My doctor seems to have severely restricted certain of my 'narcotic' medications - why is that? What are Schedule 8 medicines? What is the Pharmaceutical Services Branch and Section 22 permits?
Doctors must act under strict government regulations regarding the prescription of so-called S8 or narcotic medications. S8 medications include the 'opiates' (morphine, pethidine, oxycodone, fentanyl, dextromoramide, and others), amphetamines and related stimulants (dexamphetamine), benzodiazepines (flunitrazepam [Rohypnol]), and certain others.
These medications are restricted because they can cause addiction, and be subject to misuse and abuse which can result in disability and death. Regulation of these medicines is controlled by the
Tasmanian Pharmaceutical Services Branch.
If you have been regularly prescribed any S8 medicines, a so-called Section 22 permit must be obtained by your doctor. This permit specifies the dose that the doctor is allowed to prescribe - the doctor is not permitted to routinely exceed that amount, by law. If so, then application must be made for another permit. S8 medications subject to a Section 22 permit can only be prescribed by the one doctor in the practice, you should not ask other doctors for these prescriptions as you will normally be refused.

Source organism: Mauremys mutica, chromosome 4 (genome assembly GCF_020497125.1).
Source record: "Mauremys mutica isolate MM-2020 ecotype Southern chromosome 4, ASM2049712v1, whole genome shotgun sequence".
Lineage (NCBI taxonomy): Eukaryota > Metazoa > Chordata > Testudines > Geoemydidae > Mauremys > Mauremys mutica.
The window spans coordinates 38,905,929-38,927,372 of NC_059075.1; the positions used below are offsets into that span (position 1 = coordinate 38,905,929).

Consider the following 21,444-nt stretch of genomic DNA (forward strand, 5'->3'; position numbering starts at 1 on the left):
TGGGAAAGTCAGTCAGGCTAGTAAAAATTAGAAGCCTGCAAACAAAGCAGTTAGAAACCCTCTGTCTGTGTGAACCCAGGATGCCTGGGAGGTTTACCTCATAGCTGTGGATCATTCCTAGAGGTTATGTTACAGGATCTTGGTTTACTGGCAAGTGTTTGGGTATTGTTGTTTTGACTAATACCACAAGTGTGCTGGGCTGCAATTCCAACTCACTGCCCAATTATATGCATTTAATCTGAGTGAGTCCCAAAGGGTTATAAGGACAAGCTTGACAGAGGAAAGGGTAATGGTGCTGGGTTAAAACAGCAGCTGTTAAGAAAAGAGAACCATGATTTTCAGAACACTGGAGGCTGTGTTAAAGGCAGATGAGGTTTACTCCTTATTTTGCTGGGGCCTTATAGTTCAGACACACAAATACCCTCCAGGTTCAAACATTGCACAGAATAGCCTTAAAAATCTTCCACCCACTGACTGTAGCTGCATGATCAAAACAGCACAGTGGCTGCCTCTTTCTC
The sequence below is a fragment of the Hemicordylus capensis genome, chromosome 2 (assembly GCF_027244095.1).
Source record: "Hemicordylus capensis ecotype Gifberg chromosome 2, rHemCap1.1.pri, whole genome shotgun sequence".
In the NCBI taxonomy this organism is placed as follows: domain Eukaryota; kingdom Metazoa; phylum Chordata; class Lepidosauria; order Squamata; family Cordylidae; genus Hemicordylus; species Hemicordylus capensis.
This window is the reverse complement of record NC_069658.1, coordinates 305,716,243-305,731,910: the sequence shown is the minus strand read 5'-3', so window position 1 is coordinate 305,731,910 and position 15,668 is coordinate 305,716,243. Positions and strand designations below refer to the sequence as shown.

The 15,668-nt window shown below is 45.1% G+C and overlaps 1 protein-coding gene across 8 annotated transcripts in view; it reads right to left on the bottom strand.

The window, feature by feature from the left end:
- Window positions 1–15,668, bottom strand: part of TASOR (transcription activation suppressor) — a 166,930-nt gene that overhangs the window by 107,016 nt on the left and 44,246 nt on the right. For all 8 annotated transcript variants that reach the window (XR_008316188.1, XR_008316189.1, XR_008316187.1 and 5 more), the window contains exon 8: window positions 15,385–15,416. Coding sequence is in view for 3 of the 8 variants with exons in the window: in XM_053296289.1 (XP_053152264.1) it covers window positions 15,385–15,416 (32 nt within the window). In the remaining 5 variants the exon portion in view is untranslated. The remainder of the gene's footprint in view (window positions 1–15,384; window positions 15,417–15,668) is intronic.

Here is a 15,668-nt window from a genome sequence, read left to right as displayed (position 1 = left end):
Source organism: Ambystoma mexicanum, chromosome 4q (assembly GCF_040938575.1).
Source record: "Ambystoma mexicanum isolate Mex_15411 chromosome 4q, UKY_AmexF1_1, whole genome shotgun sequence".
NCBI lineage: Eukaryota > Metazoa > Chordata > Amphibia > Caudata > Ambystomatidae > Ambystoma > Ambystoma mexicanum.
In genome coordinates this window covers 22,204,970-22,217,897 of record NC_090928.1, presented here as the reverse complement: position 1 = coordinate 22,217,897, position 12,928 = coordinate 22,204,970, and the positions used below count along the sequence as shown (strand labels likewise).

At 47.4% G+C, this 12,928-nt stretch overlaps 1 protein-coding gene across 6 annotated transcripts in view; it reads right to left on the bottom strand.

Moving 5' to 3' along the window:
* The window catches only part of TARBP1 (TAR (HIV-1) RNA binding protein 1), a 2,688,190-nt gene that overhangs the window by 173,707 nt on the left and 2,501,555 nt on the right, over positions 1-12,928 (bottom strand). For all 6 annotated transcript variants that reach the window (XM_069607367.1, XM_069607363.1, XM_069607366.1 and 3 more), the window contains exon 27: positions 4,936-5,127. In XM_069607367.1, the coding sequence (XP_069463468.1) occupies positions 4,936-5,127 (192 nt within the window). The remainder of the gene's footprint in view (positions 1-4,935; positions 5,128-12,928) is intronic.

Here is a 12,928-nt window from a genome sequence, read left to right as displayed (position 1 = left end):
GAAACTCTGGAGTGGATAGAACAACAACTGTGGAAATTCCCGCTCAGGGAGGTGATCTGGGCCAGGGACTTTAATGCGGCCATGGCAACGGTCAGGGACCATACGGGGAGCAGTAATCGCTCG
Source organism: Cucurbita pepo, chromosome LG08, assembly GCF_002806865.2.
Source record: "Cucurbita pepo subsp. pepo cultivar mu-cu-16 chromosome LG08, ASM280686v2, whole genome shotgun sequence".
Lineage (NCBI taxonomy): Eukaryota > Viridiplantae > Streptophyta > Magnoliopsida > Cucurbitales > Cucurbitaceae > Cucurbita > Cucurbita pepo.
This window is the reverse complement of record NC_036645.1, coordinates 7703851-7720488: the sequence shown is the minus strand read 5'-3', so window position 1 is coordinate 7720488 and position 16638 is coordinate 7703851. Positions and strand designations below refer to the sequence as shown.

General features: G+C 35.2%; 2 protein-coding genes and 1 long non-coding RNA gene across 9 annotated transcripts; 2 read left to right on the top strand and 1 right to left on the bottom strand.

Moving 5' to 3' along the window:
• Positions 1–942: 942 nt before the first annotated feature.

If you are regularly taking S8 medicines, you will always be required, from time to time, to be reviewed by a specialist to help confirm that the treatment that you are on is appropriate in both timing and amount - such specialist reviews are also required under the regulations.
I am taking prescribed S8 medications from my doctor - what must I do?
If you are being routinely prescribed S8 medicines by your doctor, it is very important that you co-operate fully with your doctor, and act in accordance with State government regulations, regarding these highly-regulated medicines. You should also:
only obtain prescriptions for these medications from the one doctor in the practice